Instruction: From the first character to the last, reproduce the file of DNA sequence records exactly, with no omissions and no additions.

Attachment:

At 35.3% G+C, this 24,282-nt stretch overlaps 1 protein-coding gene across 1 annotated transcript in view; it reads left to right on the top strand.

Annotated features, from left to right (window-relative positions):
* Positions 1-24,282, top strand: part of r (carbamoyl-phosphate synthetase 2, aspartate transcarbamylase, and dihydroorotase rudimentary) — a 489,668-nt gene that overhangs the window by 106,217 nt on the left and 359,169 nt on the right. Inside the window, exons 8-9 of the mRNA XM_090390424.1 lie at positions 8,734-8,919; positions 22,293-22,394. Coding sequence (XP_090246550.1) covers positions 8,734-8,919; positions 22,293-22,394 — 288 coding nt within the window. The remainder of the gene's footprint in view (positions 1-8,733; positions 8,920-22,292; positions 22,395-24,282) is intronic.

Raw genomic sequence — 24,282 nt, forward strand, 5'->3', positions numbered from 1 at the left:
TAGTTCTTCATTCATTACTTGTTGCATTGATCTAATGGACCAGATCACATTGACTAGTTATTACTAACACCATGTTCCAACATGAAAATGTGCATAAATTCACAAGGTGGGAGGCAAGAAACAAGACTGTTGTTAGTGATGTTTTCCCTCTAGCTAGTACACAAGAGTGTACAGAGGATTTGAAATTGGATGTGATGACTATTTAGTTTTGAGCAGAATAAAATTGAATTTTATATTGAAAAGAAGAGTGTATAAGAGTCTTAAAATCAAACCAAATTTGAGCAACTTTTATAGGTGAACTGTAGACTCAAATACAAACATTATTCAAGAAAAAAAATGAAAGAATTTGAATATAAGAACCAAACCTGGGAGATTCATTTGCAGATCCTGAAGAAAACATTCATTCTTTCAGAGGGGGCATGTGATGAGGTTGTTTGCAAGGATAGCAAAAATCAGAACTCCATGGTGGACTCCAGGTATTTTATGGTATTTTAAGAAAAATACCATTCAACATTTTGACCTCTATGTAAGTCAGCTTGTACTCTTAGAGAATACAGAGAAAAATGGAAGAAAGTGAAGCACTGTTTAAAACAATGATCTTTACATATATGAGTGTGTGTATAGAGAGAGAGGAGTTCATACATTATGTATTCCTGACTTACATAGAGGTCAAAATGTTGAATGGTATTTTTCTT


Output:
At 35.3% G+C, this 24,282-nt stretch overlaps 1 protein-coding gene across 1 annotated transcript in view; it reads left to right on the top strand.

Annotated features, from left to right (window-relative positions):
* Positions 1-24,282, top strand: part of r (carbamoyl-phosphate synthetase 2, aspartate transcarbamylase, and dihydroorotase rudimentary) — a 489,668-nt gene that overhangs the window by 106,217 nt on the left and 359,169 nt on the right. Inside the window, exons 8-9 of the mRNA XM_090390424.1 lie at positions 8,734-8,919; positions 22,293-22,394. Coding sequence (XP_090246550.1) covers positions 8,734-8,919; positions 22,293-22,394 — 288 coding nt within the window. The remainder of the gene's footprint in view (positions 1-8,733; positions 8,920-22,292; positions 22,395-24,282) is intronic.

Raw genomic sequence — 24,282 nt, forward strand, 5'->3', positions numbered from 1 at the left:
TAGTTCTTCATTCATTACTTGTTGCATTGATCTAATGGACCAGATCACATTGACTAGTTATTACTAACACCATGTTCCAACATGAAAATGTGCATAAATTCACAAGGTGGGAGGCAAGAAACAAGACTGTTGTTAGTGATGTTTTCCCTCTAGCTAGTACACAAGAGTGTACAGAGGATTTGAAATTGGATGTGATGACTATTTAGTTTTGAGCAGAATAAAATTGAATTTTATATTGAAAAGAAGAGTGTATAAGAGTCTTAAAATCAAACCAAATTTGAGCAACTTTTATAGGTGAACTGTAGACTCAAATACAAACATTATTCAAGAAAAAAAATGAAAGAATTTGAATATAAGAACCAAACCTGGGAGATTCATTTGCAGATCCTGAAGAAAACATTCATTCTTTCAGAGGGGGCATGTGATGAGGTTGTTTGCAAGGATAGCAAAAATCAGAACTCCATGGTGGACTCCAGGTATTTTATGGTATTTTAAGAAAAATACCATTCAACATTTTGACCTCTATGTAAGTCAGCTTGTACTCTTAGAGAATACAGAGAAAAATGGAAGAAAGTGAAGCACTGTTTAAAACAATGATCTTTACATATATGAGTGTGTGTATAGAGAGAGAGGAGTTCATACATTATGTATTCCTGACTTACATAGAGGTCAAAATGTTGAATGGTATTTTTCTT